Florida Getaways of the Day
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Flamingo: See the last spit of dry land by boat( PHOTO COURTESY THE US GEOLOGICAL SERVICE )
When he dedicated Everglades National Park on Dec. 6, 1947, President Harry S. Truman said: "Here are no lofty peaks seeking the sky, no mighty glaciers or rushing streams wearing away the uplifted land. Here is land, tranquil in its quiet beauty, serving not as a source of water but as a last receiver of it."
Flamingo occupies the last spit of dry land before the park becomes a scattering of tiny islands in Florida Bay. The area was badly damaged by Hurricanes Katrina and Wilma in 2005, and the Flamingo lodge and cafe have never re-opened.
The marina is open, however, and one of the best ways to see the Everglades is by renting a canoe or motor boat or book ing a back-country boat tour.
On the excursion boat Pelican, visitors can take a ride up the manmade Buttonwood Canal from the Flamingo visitor center. On a recent tour, guide Brian Ettling repeated Harry Truman's theme as the boat made its way between thick stands of mangrove. "The Everglades were not really set aside for any kind of geological wonders or scenic features," he said. "It's the first national park set aside simply for its wildlife and the plants and trees -- for its biological diversity."
"When we think of the Everglades, we think of a swamp," Ettling said. He shook his head vigorously in the negative, flipping the ties on his safari hat. Everything about the park obviously filled Ettling with excitement. His energy compensated beautifully for the lack of snowcapped mountains.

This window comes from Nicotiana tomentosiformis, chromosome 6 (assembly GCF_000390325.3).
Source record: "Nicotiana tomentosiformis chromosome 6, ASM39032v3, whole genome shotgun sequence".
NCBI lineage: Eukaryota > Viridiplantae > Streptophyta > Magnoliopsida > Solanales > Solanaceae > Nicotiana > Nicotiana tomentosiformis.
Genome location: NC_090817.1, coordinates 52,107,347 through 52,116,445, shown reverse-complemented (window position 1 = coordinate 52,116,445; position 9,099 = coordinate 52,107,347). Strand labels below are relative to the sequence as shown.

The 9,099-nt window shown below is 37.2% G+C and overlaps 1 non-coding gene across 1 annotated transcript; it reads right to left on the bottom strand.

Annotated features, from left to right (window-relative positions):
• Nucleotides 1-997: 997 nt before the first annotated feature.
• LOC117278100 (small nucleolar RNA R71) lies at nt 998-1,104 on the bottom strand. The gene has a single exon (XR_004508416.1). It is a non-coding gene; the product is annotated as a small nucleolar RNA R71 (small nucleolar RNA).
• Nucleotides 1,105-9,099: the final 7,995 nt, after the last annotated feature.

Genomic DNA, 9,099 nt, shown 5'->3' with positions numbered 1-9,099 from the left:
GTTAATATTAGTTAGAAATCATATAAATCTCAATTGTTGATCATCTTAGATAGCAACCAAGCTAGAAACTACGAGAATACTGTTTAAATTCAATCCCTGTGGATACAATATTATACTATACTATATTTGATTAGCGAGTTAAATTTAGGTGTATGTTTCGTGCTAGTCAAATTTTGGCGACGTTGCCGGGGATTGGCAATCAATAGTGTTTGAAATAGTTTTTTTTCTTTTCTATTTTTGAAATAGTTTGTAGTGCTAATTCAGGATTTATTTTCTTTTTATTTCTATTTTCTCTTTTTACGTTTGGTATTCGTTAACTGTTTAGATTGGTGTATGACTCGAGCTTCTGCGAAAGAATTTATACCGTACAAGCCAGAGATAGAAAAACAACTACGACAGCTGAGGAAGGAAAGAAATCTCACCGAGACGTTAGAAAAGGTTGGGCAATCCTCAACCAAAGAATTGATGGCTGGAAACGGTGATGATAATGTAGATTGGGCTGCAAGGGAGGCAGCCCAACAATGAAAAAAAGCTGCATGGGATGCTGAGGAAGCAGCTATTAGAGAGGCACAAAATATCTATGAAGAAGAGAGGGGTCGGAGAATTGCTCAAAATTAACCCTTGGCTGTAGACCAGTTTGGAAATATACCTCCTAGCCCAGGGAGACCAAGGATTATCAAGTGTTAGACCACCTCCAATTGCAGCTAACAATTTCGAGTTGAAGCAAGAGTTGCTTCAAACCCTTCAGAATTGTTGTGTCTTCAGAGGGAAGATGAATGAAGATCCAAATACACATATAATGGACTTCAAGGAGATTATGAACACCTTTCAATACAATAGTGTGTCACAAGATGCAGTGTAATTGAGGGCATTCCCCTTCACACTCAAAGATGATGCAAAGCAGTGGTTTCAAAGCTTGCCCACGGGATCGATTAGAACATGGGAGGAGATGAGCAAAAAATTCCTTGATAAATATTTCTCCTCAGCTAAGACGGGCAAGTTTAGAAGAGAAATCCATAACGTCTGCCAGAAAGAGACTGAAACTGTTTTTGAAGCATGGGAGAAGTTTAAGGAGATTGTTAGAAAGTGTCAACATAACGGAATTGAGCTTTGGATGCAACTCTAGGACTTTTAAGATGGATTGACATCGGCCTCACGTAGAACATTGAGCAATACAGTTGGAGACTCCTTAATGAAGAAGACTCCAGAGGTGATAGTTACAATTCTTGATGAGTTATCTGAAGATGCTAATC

"The Everglades is actually a river, a river that flows down from Lake Okeechobee in central Florida toward Florida Bay. The river is about 100 miles long. Its name is Shark River Slough, and it has been flowing only for the past 6,000 years. So the Everglades is very young. The upper third of the park is a freshwater marsh and sawgrass region, the middle portion is a mangrove estuary (combining salt and freshwater) and the last third is Florida Bay, which is made up of seawater."
Those who take the boat tour are sometimes rewarded with sightings of the shy and endangered crocodile, alligators and a variety of birds.
Backcountry Boat Cruise tours depart at 10 a.m., 1 p.m., and 3:30 p.m. daily from the marina. Please call the Flamingo Marina at 1-239-695-3101 for more information.
-- Robert Cross, Chicago Tribune